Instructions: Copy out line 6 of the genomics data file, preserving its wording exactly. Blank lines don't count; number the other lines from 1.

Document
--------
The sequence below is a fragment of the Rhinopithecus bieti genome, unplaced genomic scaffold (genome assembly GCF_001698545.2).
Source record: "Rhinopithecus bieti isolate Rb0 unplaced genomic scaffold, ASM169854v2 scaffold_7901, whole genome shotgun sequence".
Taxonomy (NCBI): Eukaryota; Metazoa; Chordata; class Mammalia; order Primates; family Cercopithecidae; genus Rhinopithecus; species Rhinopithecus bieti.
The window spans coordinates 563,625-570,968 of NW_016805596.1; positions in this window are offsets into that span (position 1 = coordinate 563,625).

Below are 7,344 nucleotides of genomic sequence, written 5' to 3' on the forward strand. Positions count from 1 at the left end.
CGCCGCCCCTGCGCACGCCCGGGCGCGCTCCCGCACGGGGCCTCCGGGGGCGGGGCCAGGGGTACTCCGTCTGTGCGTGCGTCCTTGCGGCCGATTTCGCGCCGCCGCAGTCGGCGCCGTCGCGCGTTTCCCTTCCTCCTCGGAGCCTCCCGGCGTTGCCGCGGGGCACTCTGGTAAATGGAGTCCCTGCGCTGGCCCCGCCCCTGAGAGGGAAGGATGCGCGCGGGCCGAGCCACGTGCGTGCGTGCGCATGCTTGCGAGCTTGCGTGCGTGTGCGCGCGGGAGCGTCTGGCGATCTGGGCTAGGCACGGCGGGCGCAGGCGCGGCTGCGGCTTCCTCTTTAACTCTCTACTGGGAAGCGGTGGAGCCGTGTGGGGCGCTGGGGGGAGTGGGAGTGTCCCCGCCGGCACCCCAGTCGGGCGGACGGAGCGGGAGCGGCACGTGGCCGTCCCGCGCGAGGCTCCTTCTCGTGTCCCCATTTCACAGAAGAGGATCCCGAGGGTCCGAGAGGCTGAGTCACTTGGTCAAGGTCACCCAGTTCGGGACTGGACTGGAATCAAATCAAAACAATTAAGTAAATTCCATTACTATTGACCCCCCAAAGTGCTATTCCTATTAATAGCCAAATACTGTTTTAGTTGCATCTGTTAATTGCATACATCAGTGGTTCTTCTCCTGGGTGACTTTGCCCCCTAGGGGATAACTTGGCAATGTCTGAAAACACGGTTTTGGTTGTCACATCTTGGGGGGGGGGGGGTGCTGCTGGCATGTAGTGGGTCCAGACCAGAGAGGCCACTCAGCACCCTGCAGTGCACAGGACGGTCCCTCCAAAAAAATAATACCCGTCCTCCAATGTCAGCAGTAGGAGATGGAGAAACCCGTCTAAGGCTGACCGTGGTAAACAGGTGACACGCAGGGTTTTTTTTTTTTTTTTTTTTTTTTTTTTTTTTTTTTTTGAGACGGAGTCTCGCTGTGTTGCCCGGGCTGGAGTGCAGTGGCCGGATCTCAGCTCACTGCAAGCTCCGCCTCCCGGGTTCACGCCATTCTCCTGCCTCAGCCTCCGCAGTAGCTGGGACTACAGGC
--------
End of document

CGCCGCCCCTGCGCACGCCCGGGCGCGCTCCCGCACGGGGCCTCCGGGGGCGGGGCCAGGGGTACTCCGTCTGTGCGTGCGTCCTTGCGGCCGATTTCGCGCCGCCGCAGTCGGCGCCGTCGCGCGTTTCCCTTCCTCCTCGGAGCCTCCCGGCGTTGCCGCGGGGCACTCTGGTAAATGGAGTCCCTGCGCTGGCCCCGCCCCTGAGAGGGAAGGATGCGCGCGGGCCGAGCCACGTGCGTGCGTGCGCATGCTTGCGAGCTTGCGTGCGTGTGCGCGCGGGAGCGTCTGGCGATCTGGGCTAGGCACGGCGGGCGCAGGCGCGGCTGCGGCTTCCTCTTTAACTCTCTACTGGGAAGCGGTGGAGCCGTGTGGGGCGCTGGGGGGAGTGGGAGTGTCCCCGCCGGCACCCCAGTCGGGCGGACGGAGCGGGAGCGGCACGTGGCCGTCCCGCGCGAGGCTCCTTCTCGTGTCCCCATTTCACAGAAGAGGATCCCGAGGGTCCGAGAGGCTGAGTCACTTGGTCAAGGTCACCCAGTTCGGGACTGGACTGGAATCAAATCAAAACAATTAAGTAAATTCCATTACTATTGACCCCCCAAAGTGCTATTCCTATTAATAGCCAAATACTGTTTTAGTTGCATCTGTTAATTGCATACATCAGTGGTTCTTCTCCTGGGTGACTTTGCCCCCTAGGGGATAACTTGGCAATGTCTGAAAACACGGTTTTGGTTGTCACATCTTGGGGGGGGGGGGGTGCTGCTGGCATGTAGTGGGTCCAGACCAGAGAGGCCACTCAGCACCCTGCAGTGCACAGGACGGTCCCTCCAAAAAAATAATACCCGTCCTCCAATGTCAGCAGTAGGAGATGGAGAAACCCGTCTAAGGCTGACCGTGGTAAACAGGTGACACGCAGGGTTTTTTTTTTTTTTTTTTTTTTTTTTTTTTTTTTTTTTGAGACGGAGTCTCGCTGTGTTGCCCGGGCTGGAGTGCAGTGGCCGGATCTCAGCTCACTGCAAGCTCCGCCTCCCGGGTTCACGCCATTCTCCTGCCTCAGCCTCCGCAGTAGCTGGGACTACAGGC